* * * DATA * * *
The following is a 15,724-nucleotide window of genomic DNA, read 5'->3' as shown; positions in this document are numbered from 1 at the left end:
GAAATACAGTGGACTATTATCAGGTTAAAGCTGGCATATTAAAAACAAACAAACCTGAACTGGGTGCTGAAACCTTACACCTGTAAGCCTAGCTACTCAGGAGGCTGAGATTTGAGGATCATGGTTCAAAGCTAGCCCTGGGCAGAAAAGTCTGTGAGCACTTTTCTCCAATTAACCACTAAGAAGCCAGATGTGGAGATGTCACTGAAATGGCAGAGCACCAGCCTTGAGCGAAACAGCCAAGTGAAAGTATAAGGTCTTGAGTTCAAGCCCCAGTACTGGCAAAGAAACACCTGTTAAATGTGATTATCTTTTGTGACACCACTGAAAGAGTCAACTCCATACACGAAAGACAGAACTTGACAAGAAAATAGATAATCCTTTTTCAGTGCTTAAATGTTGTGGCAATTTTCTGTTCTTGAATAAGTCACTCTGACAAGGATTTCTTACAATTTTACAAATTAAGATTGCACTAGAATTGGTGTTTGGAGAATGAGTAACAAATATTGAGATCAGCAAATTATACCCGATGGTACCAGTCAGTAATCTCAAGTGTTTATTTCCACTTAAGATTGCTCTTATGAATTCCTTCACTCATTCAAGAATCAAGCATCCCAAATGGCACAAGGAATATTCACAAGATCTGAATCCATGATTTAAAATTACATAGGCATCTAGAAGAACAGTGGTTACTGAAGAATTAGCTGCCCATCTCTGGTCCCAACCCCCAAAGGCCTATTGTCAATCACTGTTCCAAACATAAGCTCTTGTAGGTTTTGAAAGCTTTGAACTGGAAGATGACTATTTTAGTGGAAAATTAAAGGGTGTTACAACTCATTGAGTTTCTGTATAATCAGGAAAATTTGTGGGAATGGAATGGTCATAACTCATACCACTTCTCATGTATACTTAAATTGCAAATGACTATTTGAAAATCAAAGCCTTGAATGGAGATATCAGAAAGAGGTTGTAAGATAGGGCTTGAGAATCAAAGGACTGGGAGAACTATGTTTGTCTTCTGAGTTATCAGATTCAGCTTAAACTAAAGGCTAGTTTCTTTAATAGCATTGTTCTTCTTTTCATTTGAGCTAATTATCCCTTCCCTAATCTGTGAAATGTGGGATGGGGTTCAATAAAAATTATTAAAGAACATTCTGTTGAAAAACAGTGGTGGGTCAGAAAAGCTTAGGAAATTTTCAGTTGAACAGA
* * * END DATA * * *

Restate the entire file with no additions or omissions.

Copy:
The following is a 15,724-nucleotide window of genomic DNA, read 5'->3' as shown; positions in this document are numbered from 1 at the left end:
GAAATACAGTGGACTATTATCAGGTTAAAGCTGGCATATTAAAAACAAACAAACCTGAACTGGGTGCTGAAACCTTACACCTGTAAGCCTAGCTACTCAGGAGGCTGAGATTTGAGGATCATGGTTCAAAGCTAGCCCTGGGCAGAAAAGTCTGTGAGCACTTTTCTCCAATTAACCACTAAGAAGCCAGATGTGGAGATGTCACTGAAATGGCAGAGCACCAGCCTTGAGCGAAACAGCCAAGTGAAAGTATAAGGTCTTGAGTTCAAGCCCCAGTACTGGCAAAGAAACACCTGTTAAATGTGATTATCTTTTGTGACACCACTGAAAGAGTCAACTCCATACACGAAAGACAGAACTTGACAAGAAAATAGATAATCCTTTTTCAGTGCTTAAATGTTGTGGCAATTTTCTGTTCTTGAATAAGTCACTCTGACAAGGATTTCTTACAATTTTACAAATTAAGATTGCACTAGAATTGGTGTTTGGAGAATGAGTAACAAATATTGAGATCAGCAAATTATACCCGATGGTACCAGTCAGTAATCTCAAGTGTTTATTTCCACTTAAGATTGCTCTTATGAATTCCTTCACTCATTCAAGAATCAAGCATCCCAAATGGCACAAGGAATATTCACAAGATCTGAATCCATGATTTAAAATTACATAGGCATCTAGAAGAACAGTGGTTACTGAAGAATTAGCTGCCCATCTCTGGTCCCAACCCCCAAAGGCCTATTGTCAATCACTGTTCCAAACATAAGCTCTTGTAGGTTTTGAAAGCTTTGAACTGGAAGATGACTATTTTAGTGGAAAATTAAAGGGTGTTACAACTCATTGAGTTTCTGTATAATCAGGAAAATTTGTGGGAATGGAATGGTCATAACTCATACCACTTCTCATGTATACTTAAATTGCAAATGACTATTTGAAAATCAAAGCCTTGAATGGAGATATCAGAAAGAGGTTGTAAGATAGGGCTTGAGAATCAAAGGACTGGGAGAACTATGTTTGTCTTCTGAGTTATCAGATTCAGCTTAAACTAAAGGCTAGTTTCTTTAATAGCATTGTTCTTCTTTTCATTTGAGCTAATTATCCCTTCCCTAATCTGTGAAATGTGGGATGGGGTTCAATAAAAATTATTAAAGAACATTCTGTTGAAAAACAGTGGTGGGTCAGAAAAGCTTAGGAAATTTTCAGTTGAACAGA